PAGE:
Reading it, I couldn't help but think of friends who had lost a parent or a husband or a child. I especially thought of Molly and Stacey, whom I love...I hope this isn't too hard for them to read.
For others who see themselves in this, I am deeply sorry for your pain too.
The Long Goodbye
What grief is really like.
By Meghan O'Rourke
Updated Tuesday, Feb. 17, 2009, at 7:32 AM ET
The other morning I looked at my BlackBerry and saw an e-mail from my mother. At last! I thought. I've missed her so much. Then I caught myself. The e-mail couldn't be from my mother. My mother died a month ago.
The e-mail was from a publicist with the same first name: Barbara. The name was all that had showed up on the screen.
My mother died of metastatic colorectal cancer sometime before 3 p.m. on Christmas Day. I can't say the exact time, because none of us thought to look at a clock for some time after she stopped breathing. She was in a hospital bed in the living room of my parents' house (now my father's house) in Connecticut with my father, my two younger brothers, and me. She had been unconscious for five days. She opened her eyes only when we moved her, which caused her extreme pain, and so we began to move her less and less, despite cautions from the hospice nurses about bedsores.
For several weeks before her death, my mother had been experiencing some confusion due to ammonia building up in her brain as her liver began to fail. And yet, irrationally, I am confident my mother knew what day it was when she died. I believe she knew we were around her. And I believe she chose to die when she did. Christmas was her favorite day of the year; she loved the morning ritual of walking the dogs, making coffee as we all waited impatiently for her to be ready, then slowly opening presents, drawing the gift-giving out for hours. This year, she couldn't walk the dogs or make coffee, but her bed was in the room where our tree was, and as we opened presents that morning, she made a madrigal of quiet sounds, as if to indicate that she was with us.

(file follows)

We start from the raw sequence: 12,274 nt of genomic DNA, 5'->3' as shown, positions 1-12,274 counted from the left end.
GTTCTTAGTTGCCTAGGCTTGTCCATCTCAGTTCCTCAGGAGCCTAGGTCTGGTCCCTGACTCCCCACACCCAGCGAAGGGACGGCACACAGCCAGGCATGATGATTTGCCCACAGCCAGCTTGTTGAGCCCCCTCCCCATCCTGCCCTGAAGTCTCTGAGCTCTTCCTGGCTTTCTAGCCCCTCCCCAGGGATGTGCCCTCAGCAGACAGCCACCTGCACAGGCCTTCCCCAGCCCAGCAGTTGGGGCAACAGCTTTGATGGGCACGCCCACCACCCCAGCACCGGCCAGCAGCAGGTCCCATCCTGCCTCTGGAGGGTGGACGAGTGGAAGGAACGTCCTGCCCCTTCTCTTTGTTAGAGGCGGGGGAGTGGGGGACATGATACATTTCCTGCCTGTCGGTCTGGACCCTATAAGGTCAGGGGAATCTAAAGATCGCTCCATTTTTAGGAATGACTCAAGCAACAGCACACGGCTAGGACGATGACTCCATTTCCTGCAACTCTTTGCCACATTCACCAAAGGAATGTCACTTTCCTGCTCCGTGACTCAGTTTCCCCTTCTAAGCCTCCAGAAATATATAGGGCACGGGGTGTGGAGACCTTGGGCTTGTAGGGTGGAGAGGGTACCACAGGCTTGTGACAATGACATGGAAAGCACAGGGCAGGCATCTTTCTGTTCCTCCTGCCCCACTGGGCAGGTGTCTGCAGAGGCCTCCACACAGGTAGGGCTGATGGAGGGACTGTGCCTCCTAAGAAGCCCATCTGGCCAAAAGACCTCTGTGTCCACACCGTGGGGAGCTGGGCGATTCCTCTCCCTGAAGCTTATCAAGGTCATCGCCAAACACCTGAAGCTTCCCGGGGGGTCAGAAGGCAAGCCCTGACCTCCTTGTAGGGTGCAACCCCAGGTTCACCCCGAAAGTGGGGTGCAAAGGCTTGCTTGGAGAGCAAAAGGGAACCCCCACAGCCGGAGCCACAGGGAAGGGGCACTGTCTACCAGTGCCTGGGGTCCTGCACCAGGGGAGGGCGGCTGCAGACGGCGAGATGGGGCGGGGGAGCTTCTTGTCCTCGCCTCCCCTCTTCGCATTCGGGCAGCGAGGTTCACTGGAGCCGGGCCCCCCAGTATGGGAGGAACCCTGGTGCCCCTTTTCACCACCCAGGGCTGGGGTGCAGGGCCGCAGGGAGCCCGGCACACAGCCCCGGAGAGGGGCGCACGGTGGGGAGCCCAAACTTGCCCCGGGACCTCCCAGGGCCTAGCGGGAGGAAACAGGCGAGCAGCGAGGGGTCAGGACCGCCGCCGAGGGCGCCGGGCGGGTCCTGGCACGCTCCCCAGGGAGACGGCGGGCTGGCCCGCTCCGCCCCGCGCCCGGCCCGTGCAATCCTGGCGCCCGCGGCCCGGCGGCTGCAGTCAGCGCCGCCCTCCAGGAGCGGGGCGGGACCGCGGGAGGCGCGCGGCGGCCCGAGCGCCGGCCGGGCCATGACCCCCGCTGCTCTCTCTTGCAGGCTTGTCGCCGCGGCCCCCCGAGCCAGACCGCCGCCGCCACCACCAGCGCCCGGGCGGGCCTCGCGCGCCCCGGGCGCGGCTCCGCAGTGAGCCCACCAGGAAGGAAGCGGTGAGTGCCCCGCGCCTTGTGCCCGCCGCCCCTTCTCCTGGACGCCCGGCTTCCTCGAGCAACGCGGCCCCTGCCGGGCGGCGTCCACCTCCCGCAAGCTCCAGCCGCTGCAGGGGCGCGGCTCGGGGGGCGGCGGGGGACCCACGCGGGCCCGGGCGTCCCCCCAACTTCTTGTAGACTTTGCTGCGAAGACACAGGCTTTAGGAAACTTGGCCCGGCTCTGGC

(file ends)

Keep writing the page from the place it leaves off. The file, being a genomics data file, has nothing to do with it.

Since my mother's death, I have been in grief. I walk down the street; I answer my phone; I brush my hair; I manage, at times, to look like a normal person, but I don't feel normal. I am not surprised to find that it is a lonely life: After all, the person who brought me into the world is gone. But it is more than that. I feel not just that I am but that the world around me is deeply unprepared to deal with grief. Nearly every day I get e-mails from people who write: "I hope you're doing well." It's a kind sentiment, and yet sometimes it angers me. I am not OK. Nor do I find much relief in the well-meant refrain that at least my mother is "no longer suffering." Mainly, I feel one thing: My mother is dead, and I want her back. I really want her back—sometimes so intensely that I don't even want to heal. At least, not yet.
Nothing about the past losses I have experienced prepared me for the loss of my mother. Even knowing that she would die did not prepare me in the least. A mother, after all, is your entry into the world. She is the shell in which you divide and become a life. Waking up in a world without her is like waking up in a world without sky: unimaginable. What makes it worse is that my mother was young: 55. The loss I feel stems partly from feeling robbed of 20 more years with her I'd always imagined having.